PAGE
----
Create real-time applications with Jakarta EE WebSocket

Last Updated:  November 14, 2019 | Published: November 14, 2019

If your application has real-time requirements like within a chat, the WebSocket technology might be a good fit. With WebSockets, you can create two-way communication channels between a server and a client. The JSR 356 specification defines a standard way of creating and managing WebSocket clients and servers for Java. It's also part of Jakarta EE as Jakarta EE WebSocket with the current version 1.1. Learn how to use the Jakarta EE WebSocket specification within this blog post while writing a small stock exchange application.

Jakarta EE 8 project setup

To create the sample application I make use of one of my Maven Archetypes. The Maven project uses Java 11 and the Jakarta EE platform dependency with version 8.0.0:

Next, I'm using Open Liberty for the runtime. The server.xml to configure Open Liberty is straightforward:

As we are using our own server configuration, the open-liberty:kernel-java11 Docker image fits perfect for the base image:

Creating a WebSocket endpoint

We have two options to create WebSocket endpoints. First, we can create them programmatically while extending the javax.websocket.Endpoint class. Second, we can use the @ServerEndpoint annotation.

For this example, I'm using the approach with annotations. This allows us to use further annotations like @OnOpen, @OnMessage, etc. on methods of our endpoint class. With these we can define how to handle the different lifecycle phases of establishing a connection, sending a message, and closing the connection:

In the example above, I've added a method for each of these lifecycle phases. As we want to broadcast messages to all of our subscribers, later on, we can store all active sessions in a Set. Once a message arrives at our WebSocket endpoint, I'm replying with the same message to the sender using session.getBasicRemote().sendObject(message).

With this setup, our WebSocket endpoint is now available at ws://localhost:9080/stocks and waiting for clients to connect.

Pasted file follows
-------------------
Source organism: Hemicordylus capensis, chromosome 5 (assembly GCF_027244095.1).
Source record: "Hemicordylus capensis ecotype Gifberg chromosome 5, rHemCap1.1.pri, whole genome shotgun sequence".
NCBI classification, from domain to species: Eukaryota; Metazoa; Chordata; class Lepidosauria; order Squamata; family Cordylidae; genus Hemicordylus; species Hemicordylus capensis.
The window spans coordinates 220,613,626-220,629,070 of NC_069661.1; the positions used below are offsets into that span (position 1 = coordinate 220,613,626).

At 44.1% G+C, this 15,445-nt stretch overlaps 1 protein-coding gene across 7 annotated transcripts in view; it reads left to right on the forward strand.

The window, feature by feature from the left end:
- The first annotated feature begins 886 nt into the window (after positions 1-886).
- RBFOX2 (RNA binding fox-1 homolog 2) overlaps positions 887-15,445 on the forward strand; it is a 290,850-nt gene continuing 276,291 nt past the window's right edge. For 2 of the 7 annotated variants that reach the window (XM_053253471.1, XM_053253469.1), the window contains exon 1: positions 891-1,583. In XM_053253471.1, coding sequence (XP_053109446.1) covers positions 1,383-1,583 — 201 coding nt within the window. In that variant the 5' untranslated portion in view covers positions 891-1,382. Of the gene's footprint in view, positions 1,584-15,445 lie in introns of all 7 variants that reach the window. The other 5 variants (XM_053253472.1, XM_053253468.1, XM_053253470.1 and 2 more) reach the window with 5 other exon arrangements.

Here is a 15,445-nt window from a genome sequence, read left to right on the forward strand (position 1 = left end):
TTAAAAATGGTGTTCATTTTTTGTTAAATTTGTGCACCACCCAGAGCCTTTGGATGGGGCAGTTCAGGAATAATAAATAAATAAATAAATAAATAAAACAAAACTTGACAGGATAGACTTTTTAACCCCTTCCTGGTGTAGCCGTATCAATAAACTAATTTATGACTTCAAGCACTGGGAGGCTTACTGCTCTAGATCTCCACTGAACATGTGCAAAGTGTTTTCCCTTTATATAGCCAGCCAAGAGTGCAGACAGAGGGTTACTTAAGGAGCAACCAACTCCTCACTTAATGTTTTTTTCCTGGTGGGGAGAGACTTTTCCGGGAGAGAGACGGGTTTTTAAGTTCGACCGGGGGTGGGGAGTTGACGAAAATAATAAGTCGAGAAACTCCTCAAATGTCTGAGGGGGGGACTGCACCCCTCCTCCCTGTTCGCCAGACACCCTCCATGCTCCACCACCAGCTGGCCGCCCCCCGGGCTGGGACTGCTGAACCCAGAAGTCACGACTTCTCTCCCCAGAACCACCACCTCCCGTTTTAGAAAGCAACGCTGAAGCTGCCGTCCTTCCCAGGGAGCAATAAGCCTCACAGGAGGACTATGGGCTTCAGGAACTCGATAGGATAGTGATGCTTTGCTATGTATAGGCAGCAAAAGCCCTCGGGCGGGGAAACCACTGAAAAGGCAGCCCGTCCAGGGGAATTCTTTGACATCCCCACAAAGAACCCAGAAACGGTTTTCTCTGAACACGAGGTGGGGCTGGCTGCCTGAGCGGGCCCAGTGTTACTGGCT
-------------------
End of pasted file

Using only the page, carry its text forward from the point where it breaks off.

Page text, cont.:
Adding support to encode and decode JSON with Jakarta EE

The specification defines only two default data formats for WebSocket messages: Text and Binary.  Fortunately,  Jakarta EE WebSocket allows us to add custom decoders and encoders for our messages. To demonstrate this, I'll create a decoder and encoder for JSON based messages.

Creating a custom encoder is done by implementing either Encoder.Text<T> or Encoder.Binary<T> (or their streaming equivalents). A naive text-based JSON encoder might look like the following:

Writing a custom decoder works similarly. You just have to implement one additional method willDecode(String s) to determine whether or not your decoder is able to decode an incoming message. To determine this, I'm trying to parse the incoming message to a JSON object (there might be better solutions):

Once your custom decoder and encoder are ready to use, you have to configure them in your server endpoint like the following:

With this configuration, we can now accept JsonObject as a message type for our @OnMessage method and also send JsonObject data to our clients.

Connecting to the WebSocket endpoint using Jakarta EE

If you want to connect to a WebSocket endpoint from a different Jakarta EE application, you can create a class with @ClientEndpoint. Within this class you can now use the same lifecycle annotations that you've already seen in the server endpoint (@OnMessage, etc.):

Also, make sure to add your custom decoders and encoders.

Next, to connect the client to an actual endpoint, you can use the WebSocketContainer class and connect to a given URL:

In this example, as I'm printing each client connection and the incoming message to the client, the output looks like the following:

Furthermore, I'm using an EJB timer to broadcast a new WebSocket message every five seconds:

Connecting to the WebSocket endpoint with JavaScript

In addition, we can now connect to our WebSocket endpoint using JavaScript. The WebSocket standard API is part of every browser and can be used right out-of-the-box.

For a short demo, I'm creating a frontend to connect to the endpoint, send messages with a form and display all incoming messages like the following:

Jakarta EE WebSocket example application

Lastly, the JavaScript part to make this work is the following:

You can find the HTML markup for this example on GitHub.

Have fun writing applications with Jakarta EE WebSocket,


  • {"email":"Email address invalid","url":"Website address invalid","required":"Required field missing"}